While obtaining a temporary residency permit is almost immediate (around 1 year), full citizenship is possible after 5 years. Additional requirements for citizenship include passing an A2 Portuguese test, having a clear criminal record, paying all relevant taxes and showing a decent connection to living in the country.
Properties can be either commercial or residential. Off-plan properties are eligible for the Golden Visa scheme too.
At the moment, there are no geographical restrictions on the Golden Visa programme. However, the government has proposed no longer offering this incentive to those who invest in properties in coastal areas, like Lisbon or Porto, in order to funnel foreign investment into the centre of the country and to the islands.
The Portuguese government announced at the beginning of 2020 that the new changes would come into effect by the end of 2020. However, following the unprecedented impact of COVID-19, it is thought that the changes to the programme will be postponed in order to help the country generate revenue.
Yes, as long as the total amount invested is €500,000 or more.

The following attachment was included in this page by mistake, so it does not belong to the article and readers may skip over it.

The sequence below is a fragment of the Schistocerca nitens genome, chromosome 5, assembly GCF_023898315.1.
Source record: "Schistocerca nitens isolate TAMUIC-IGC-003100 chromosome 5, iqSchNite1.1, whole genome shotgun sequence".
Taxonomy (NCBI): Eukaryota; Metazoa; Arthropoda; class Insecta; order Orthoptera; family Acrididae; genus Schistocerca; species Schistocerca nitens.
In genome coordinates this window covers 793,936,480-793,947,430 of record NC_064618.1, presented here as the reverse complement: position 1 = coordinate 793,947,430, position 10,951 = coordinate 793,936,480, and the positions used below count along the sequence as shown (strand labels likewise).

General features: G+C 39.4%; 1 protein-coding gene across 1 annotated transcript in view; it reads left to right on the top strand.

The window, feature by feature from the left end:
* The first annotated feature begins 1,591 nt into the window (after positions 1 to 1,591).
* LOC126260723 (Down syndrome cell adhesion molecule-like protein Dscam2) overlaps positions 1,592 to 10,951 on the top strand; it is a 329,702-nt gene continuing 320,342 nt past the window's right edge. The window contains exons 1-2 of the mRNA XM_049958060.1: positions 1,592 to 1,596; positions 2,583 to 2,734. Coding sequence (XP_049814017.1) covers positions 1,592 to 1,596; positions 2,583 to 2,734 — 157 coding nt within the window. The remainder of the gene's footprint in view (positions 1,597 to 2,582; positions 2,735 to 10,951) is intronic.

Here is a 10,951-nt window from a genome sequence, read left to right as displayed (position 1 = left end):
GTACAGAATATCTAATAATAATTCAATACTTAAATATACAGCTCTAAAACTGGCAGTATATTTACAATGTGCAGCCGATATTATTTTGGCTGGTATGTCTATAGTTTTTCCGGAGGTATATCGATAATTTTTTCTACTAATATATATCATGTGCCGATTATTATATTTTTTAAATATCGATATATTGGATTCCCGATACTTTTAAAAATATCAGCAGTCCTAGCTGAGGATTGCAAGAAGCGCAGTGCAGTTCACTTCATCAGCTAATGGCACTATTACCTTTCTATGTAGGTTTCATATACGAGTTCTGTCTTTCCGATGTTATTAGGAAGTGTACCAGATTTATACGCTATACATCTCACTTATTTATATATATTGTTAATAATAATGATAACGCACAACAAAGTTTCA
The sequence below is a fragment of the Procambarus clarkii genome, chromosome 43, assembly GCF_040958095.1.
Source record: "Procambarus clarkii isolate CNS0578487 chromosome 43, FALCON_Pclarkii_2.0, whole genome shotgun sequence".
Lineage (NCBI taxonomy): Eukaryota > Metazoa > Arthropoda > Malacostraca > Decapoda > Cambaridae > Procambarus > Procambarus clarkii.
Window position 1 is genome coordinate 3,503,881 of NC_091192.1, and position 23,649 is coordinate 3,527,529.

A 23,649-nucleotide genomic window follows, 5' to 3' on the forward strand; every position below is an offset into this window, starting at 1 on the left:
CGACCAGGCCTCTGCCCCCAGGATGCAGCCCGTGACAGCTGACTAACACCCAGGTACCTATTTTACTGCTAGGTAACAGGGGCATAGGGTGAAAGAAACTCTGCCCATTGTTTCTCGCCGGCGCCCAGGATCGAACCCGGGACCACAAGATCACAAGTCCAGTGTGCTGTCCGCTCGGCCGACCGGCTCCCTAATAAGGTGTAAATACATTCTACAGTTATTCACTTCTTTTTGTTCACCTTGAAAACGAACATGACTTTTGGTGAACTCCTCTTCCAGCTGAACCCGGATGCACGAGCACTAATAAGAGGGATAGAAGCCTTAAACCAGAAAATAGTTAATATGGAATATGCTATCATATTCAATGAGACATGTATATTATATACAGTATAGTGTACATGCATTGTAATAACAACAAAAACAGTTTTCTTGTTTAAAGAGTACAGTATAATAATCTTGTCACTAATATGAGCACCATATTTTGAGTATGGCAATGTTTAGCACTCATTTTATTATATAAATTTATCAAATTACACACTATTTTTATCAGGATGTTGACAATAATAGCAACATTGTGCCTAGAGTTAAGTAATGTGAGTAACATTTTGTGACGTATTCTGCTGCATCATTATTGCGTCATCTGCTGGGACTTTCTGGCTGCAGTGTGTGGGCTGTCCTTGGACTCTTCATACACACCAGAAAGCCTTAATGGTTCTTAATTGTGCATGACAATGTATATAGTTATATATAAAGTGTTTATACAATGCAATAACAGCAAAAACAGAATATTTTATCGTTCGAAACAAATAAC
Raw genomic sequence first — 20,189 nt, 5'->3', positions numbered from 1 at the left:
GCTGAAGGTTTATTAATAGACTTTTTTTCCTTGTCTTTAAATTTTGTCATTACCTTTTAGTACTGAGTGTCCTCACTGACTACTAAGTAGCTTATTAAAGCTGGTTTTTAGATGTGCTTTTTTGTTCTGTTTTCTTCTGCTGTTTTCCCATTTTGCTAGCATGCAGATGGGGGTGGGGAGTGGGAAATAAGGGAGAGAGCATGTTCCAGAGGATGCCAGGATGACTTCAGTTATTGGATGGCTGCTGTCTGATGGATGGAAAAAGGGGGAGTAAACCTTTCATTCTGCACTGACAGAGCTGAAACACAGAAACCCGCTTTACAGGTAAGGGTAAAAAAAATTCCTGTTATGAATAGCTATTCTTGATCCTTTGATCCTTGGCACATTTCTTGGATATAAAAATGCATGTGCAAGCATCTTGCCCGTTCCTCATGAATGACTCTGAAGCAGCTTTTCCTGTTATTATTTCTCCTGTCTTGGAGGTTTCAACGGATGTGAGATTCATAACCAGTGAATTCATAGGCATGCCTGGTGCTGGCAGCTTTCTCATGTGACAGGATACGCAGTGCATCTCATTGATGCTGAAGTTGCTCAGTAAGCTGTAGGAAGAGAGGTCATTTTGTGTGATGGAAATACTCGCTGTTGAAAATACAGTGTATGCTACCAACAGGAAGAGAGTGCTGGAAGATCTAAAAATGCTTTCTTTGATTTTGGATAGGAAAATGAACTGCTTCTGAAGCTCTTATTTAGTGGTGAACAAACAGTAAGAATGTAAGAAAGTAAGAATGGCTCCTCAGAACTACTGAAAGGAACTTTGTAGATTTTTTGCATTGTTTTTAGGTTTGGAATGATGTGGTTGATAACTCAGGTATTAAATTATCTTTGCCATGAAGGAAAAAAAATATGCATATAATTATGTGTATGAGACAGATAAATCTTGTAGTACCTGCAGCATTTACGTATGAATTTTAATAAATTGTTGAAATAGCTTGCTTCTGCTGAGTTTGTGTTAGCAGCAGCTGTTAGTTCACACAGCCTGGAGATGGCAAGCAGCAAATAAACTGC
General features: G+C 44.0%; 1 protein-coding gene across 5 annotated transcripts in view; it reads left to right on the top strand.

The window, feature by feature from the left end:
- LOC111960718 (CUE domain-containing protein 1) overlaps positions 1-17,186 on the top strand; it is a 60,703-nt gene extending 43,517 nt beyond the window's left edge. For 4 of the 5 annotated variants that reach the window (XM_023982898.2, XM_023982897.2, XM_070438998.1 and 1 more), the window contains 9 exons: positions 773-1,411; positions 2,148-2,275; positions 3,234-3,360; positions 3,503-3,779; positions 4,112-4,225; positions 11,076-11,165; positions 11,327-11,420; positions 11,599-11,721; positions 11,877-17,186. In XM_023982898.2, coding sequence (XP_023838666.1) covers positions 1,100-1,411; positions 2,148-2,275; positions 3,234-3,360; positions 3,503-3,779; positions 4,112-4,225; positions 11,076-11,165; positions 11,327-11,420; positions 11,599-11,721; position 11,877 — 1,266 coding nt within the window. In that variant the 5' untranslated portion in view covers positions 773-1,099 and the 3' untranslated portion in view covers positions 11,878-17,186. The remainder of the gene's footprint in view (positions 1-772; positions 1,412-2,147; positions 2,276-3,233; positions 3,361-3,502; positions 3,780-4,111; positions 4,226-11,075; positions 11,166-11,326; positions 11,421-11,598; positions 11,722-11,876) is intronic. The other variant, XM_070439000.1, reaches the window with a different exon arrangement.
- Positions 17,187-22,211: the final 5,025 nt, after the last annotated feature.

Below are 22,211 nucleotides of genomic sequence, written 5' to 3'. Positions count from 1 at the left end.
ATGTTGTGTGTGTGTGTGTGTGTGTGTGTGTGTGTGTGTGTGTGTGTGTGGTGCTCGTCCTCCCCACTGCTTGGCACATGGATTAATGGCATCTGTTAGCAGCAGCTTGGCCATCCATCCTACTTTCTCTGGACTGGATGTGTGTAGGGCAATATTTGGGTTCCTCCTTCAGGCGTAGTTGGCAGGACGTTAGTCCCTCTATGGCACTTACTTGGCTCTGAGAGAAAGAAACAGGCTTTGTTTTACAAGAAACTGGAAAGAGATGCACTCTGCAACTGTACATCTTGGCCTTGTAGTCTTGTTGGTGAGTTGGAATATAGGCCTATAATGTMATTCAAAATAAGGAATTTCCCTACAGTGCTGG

Yes, but all individuals must invest at least €500,000 each to be eligible for the visa.
You do not necessarily need to become a Portuguese tax resident if you apply for a Golden Visa. However, it might be advantageous to become a tax resident as Portugal has a lucrative Non-Habitual Residential tax scheme. Providing that certain conditions are met, the NHR scheme can significantly reduce your taxes during the first 10 years of residency.
No, you do not need to take a language test in order to become a resident. However, you will need to take a test if you decide to apply for Portuguese citizenship.
Yes, you can include certain family members on the same Golden Visa application, in fact, 15,431 Golden Visas have been granted to family members to date. Qualifying family members for a Golden Visa include:
In order to qualify for a Portugal Golden Visa, you will need to stay in Portugal for 7 days during the first year of investment and in the subsequent years, you must stay in the country for at least 14 days.
Yes, if you hold a Golden Visa you are a Portuguese Resident which means that you are free to work and live in Portugal.
You will need to pay the minimum investment amount (€500,000) in cash but it is possible to take out a mortgage on the remaining sum.
It is important to stress that even before COVID-19 the changes were not confirmed but parliament gave the government permission to restrict the scheme in certain areas. The proposed change aims to funnel investment into low-density areas such as the Azores and the interior areas of the country. However, given the amount of revenue that this programme brings in and the effects of the pandemic, it is very unlikely that the changes will come to effect at the end of the year.
As soon as you have received your first residency card, you are free to travel unrestricted throughout the 26 countries which make up the Schengen area.